October 5, 2010

Peel Slowly and Tea

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This weekend, I found out that Mo Tucker, the drummer from the Velvet Underground, is a Tea Bagger. It’s kind of silly, but it genuinely upset me. It’s like when I found out that Robert Downey, Jr. was a Republican. It hurts my heart a little when famous people I admire turn out to be idiots.

And this Tea Party thing, man, I just don’t understand it. Libertarianism, on its own, is bad enough. Pretty much the only thing it’s got going for itself is “progressive” social policy, in a sort of “live and let live” way. Ron Paulites believe in marriage equality and abortion rights, and I’m all for that. But when you marry the talking points of the Christian Right with an inherently classist and racist political philosophy, all you get is a lot of hate. And stupidity.

My downstairs neighbors have a Tea Party flag hanging from their front window. It makes sense, they do play a lot of video games (my roommate says this is no longer an accurate measure of geekdom. My b. Let me elucidate my bad joke right quick: They are young white males who look like they spend a lot of time on the Internet). I’m a little conflicted. On the one hand, freedom of speech and all of that, blah blah blah the First Amendment is what makes this country great etc. On the other hand, I really just want to rip that thing down. It offends me as a human being.

While I am baffled by the sheer idiocy of the “Tea Party Movement,” I think what angers me the most is that it tries to pass itself off as some sort of grassroots movement. Okay, so the racism actually angers me the most. But we’ll get to that in a second. There is nothing “grassroots” about this “movement” at all. It is the exact opposite of populism. It was conceived by Fox News. And the Tea Baggers? The people who go to these rallies and don’t know the difference between “socialism” and “fascism?” They wouldn’t benefit from the policies that their candidates support. They are not members the upper class. Aspirational politics have long been a cornerstone of the right, but the Tea Party shines some new light on how white, middle-class America views itself. Newsflash: Tax cuts for the upper 10 percent aren’t gonna benefit most of us.

And, while we don’t have a total welfare state, socialism, that dirty word, is integral to the way that our country works. It’s integral to our everyday lives! Do you use electricity? Socialism. How about the mail? Socialism. What’s that, you receive unemployment benefits? Do I even have to say it? I was gonna make a crack about “welfare queens” and how patently ridiculous that term/concept is, but it makes me too angry. Maybe you’ll get that rant another day. Something to look forward to, and all of that.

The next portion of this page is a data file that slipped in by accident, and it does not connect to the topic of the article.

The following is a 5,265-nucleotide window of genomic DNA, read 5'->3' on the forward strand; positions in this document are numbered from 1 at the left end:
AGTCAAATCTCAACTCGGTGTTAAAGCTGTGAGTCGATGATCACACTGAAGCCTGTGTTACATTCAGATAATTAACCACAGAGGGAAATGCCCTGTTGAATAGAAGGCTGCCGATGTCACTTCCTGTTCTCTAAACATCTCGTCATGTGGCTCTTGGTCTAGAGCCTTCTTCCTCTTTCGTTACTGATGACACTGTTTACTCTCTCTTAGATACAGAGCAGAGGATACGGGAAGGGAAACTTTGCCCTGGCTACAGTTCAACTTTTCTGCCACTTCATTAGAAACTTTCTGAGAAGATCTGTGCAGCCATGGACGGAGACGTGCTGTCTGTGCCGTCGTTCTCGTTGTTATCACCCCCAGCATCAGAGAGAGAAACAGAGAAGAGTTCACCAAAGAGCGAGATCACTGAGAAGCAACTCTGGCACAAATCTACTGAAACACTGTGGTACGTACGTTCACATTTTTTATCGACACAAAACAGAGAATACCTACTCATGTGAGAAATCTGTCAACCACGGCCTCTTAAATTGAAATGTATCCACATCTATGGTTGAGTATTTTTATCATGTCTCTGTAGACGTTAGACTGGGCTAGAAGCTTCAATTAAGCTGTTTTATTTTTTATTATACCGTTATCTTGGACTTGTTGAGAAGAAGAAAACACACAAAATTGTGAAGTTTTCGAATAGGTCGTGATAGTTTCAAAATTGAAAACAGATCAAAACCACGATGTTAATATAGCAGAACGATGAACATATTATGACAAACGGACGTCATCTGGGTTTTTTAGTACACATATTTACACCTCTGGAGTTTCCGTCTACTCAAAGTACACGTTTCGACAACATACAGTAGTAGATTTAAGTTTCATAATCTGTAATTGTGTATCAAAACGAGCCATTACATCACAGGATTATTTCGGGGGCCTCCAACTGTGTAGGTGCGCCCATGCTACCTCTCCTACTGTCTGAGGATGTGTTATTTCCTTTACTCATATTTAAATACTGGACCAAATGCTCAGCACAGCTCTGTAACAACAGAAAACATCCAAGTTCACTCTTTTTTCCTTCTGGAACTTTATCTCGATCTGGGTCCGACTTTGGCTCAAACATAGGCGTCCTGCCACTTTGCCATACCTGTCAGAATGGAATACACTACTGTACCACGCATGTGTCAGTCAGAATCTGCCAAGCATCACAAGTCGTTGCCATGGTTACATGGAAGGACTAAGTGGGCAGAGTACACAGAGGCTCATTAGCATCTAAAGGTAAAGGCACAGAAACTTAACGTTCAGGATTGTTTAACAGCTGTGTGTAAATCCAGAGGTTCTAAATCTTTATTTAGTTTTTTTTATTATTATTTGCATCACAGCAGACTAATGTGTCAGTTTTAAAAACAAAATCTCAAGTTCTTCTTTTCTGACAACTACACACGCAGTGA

And, of course, there is the racism. I am not the first person to posit that this movement is just a front for thinly veiled anger over the fact that we have an African-American President. Where was this “populist” outrage when Clinton was in charge? If we’re gonna get all “socialist” up in here, I might argue that Clinton was actually more progressive than Barack Obama. Barack Obama is a pretty centrist dude. And we’ve all seen the signs with the racial slurs. And that birther “controversy.” I mean, really? And when you couple all that coded language with the anti-immigration bullshit that Fox News and the Tea Party loves so much, what other conclusion can you possibly reach?

I used to think that maybe the Tea Party could be a good thing; isolate the crazy and split the Republican party — Michelle Bachmann and Sarah Palin, the Naders of the Right. But these people are winning primary elections. They’ve taken over the entire party. It’s a dark and scary time. Think about it. There are no more Colin Powells. I mean, shit, George Bush No. 1 would be too moderate for the contemporary Republican Party. And on that chilling note, I bid you adieu.

Elana Dahlager is a senior in the College of Arts and Sciences. She may be reached at edahlager@cornellsun.com. Nutshell Library appears alternate Wednesdays this semester.

Original Author: Elana Dahlager